For me, this is because I have a nasty case of “out of sight, out of mind”. I’ll have a brief period of “ok, I’ve got to remember that I have to do X thing by Y time,” where I resolve that I’m going to get everything done exactly when it needs to be if not beforehand… and then I fall down the research rabbit hole because I suddenly had a shiny new idea that’s shoved everything else aside and occupies the entirety of my attention. My good intentions tend to fall by the wayside in a sort of benign neglect.
Now I’ve been lucky. The worst consequences I’ve faced have been the brief panic of “oh crap oh crap oh crap where is everything” or running out the door with coffee in one hand and a piece of toast shoved in my mouth as I realize I’ve got to make a 20 minute drive in 5 minutes. Not fun, exactly, but not terribly dire either. But I have had a few close calls that’ve been enough to make me try to find a system that works for me. And here’s what I’ve learned about dealing with issues like chronic tardiness with one’s bills:
Sometimes the path to success is the path of least resistance.
You can’t force someone to develop a sense of fiscal responsibility or switch their personality to match yours. You might get them to try something different for a little while, but they’re going to slide back into old habits the moment that you aren’t there to constantly reinforce the change. All that’s going to do is cause annoyance and resentment on both sides.
What you CAN do, however, is help set things up to work with and around your boyfriend’s flaws. Since the issue here is that your boyfriend is just bad with due dates, rather than being chronically short on cash, you can help him set things up so he can’t not be late. So it’s time for some better living through technology and outsourcing some of life’s repetitive annoyances to digital assistance. First, start with automating everything you can. One of humanity’s greatest inventions is being able to set up automatic recurring payments. Setting things up to, say, have the utilities company charge your (the generic “you”, not YOU, BCNCBP) credit card every month helps make sure that you’re never going to be in danger of the electricity being shut off.
Those same automated charges and options mean that you and your boyfriend can set things up so that he’s less likely to be late on the bills.
If you want to make sure he’s always getting his share of the rent and utilities to you on time without nagging him, you can set up recurring monthly transfers via his bank, PayPal or Venmo. This helps ensure that he holds up his end of the arrangement without your having to feel like the nagging, shrewish killjoy who’s always dumping on her partner’s good time.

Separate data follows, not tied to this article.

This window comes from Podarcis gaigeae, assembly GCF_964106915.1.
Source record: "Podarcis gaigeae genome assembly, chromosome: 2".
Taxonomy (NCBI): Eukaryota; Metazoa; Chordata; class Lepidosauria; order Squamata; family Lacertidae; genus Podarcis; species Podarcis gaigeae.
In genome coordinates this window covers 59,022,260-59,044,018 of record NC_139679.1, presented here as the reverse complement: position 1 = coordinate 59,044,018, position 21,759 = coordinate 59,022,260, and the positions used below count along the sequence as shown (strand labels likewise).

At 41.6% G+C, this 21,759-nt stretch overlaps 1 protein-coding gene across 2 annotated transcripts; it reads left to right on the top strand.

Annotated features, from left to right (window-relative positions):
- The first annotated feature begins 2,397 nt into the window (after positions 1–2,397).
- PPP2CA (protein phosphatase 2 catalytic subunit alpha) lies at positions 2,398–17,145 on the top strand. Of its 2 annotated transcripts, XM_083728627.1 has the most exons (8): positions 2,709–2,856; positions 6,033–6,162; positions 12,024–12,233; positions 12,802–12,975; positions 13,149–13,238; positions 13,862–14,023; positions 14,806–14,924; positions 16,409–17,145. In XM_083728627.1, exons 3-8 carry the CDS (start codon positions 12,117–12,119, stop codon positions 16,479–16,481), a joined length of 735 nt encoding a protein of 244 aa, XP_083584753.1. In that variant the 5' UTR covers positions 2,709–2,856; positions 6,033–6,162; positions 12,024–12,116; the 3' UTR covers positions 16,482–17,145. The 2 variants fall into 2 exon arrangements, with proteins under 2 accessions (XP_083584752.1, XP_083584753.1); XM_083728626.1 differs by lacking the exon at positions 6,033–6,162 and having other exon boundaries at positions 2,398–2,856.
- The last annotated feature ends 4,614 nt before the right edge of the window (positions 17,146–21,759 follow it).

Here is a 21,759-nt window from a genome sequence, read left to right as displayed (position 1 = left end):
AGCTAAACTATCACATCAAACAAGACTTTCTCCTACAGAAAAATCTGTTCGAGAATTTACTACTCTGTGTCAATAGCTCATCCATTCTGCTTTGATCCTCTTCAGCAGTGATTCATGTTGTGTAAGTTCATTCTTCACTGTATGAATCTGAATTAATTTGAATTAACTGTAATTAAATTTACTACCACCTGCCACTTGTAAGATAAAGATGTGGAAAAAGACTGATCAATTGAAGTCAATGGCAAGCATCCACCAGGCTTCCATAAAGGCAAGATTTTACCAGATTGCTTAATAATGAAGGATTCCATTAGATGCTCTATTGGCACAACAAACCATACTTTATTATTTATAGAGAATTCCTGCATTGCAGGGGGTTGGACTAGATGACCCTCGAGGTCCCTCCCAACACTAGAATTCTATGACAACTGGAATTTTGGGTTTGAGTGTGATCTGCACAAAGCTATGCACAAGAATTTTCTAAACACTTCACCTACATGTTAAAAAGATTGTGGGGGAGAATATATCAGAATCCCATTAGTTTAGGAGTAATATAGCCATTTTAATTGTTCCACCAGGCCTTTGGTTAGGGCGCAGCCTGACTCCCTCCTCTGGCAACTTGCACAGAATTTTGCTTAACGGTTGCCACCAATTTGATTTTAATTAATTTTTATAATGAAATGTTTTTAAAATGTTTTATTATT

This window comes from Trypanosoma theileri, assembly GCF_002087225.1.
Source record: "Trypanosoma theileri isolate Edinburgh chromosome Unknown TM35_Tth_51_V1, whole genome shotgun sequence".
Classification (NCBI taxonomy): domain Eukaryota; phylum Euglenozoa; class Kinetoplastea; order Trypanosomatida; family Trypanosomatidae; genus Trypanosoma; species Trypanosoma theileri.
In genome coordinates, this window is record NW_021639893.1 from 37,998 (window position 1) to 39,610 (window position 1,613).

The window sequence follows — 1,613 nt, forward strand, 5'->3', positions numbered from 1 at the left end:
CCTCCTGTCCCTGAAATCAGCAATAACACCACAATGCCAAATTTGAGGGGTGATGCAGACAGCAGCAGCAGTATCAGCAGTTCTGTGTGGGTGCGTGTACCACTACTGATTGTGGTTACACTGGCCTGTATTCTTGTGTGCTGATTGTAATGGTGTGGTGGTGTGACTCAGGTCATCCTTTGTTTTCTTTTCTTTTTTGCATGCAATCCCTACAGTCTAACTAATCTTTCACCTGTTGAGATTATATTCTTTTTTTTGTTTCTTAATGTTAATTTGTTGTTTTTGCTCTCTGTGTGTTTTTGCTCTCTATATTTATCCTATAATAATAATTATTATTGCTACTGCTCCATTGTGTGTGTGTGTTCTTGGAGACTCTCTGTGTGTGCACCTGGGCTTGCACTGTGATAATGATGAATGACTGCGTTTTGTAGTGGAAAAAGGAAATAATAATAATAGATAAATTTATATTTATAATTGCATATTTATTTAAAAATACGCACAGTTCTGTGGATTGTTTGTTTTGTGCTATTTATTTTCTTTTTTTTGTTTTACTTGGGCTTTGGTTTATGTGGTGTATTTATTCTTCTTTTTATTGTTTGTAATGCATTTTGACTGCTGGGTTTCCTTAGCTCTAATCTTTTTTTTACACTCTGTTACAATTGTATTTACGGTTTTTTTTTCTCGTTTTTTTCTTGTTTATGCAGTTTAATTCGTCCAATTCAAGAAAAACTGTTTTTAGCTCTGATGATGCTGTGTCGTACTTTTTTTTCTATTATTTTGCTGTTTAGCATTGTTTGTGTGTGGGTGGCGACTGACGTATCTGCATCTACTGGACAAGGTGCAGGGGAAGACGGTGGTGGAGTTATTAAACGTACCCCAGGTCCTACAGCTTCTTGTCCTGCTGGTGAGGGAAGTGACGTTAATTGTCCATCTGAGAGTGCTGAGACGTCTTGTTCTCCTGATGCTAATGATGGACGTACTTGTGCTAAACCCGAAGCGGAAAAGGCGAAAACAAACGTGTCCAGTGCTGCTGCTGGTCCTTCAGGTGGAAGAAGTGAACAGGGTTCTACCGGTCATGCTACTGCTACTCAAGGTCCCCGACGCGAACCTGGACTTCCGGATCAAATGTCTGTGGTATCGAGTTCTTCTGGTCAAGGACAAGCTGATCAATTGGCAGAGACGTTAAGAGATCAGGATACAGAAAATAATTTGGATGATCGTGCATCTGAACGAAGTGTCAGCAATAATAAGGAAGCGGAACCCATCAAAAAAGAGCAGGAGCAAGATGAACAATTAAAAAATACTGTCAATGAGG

Similarly, you can set up automated systems to help do things like “keeping his financial documents in the same space”. If he can arrange to go paper-free and get electronic delivery of his important forms, then you can set up filters on his email that will direct those files to specific folders, helping cut down on the last minute scramble or having to contact people to get new copies of important documents.
And for those appointments, deadlines or other events that tend to float in one ear and out the other? Set up recurring – and annoying – reminders in a calendar app, preferably one that syncs across all his devices. Quite possibly in triplicate. Having notifications repeatedly pop up to remind him that he has to be at X place at Y time helps cut through the distractions and keep his responsibilities at the forefront.
It isn’t a perfect system to be sure, and it requires some dedicated time to set it up and make sure he understands where all the various gears and levers are… but it’s worked out pretty well for me. It may well work out for him.
But otherwise? Yeah, unfortunately, this is going to be a price-of-entry issue for the relationship. You’re a little more rigorous than he is, and that’s unlikely to change. If you don’t want to take on a secondary job as his financial advisor – and that’s not your responsibility – then there’s not much to be done. You can help him set things up to mitigate his absent-mindedness, but at the end of the day, he’s the only one who can decide if he wants to do things differently. Thankfully, the consequences have been annoying, rather than disastrous. Hopefully that’s an annoyance you can live with.
Just make sure you don’t put yourself in the position where his lack of responsibility drags you down with him.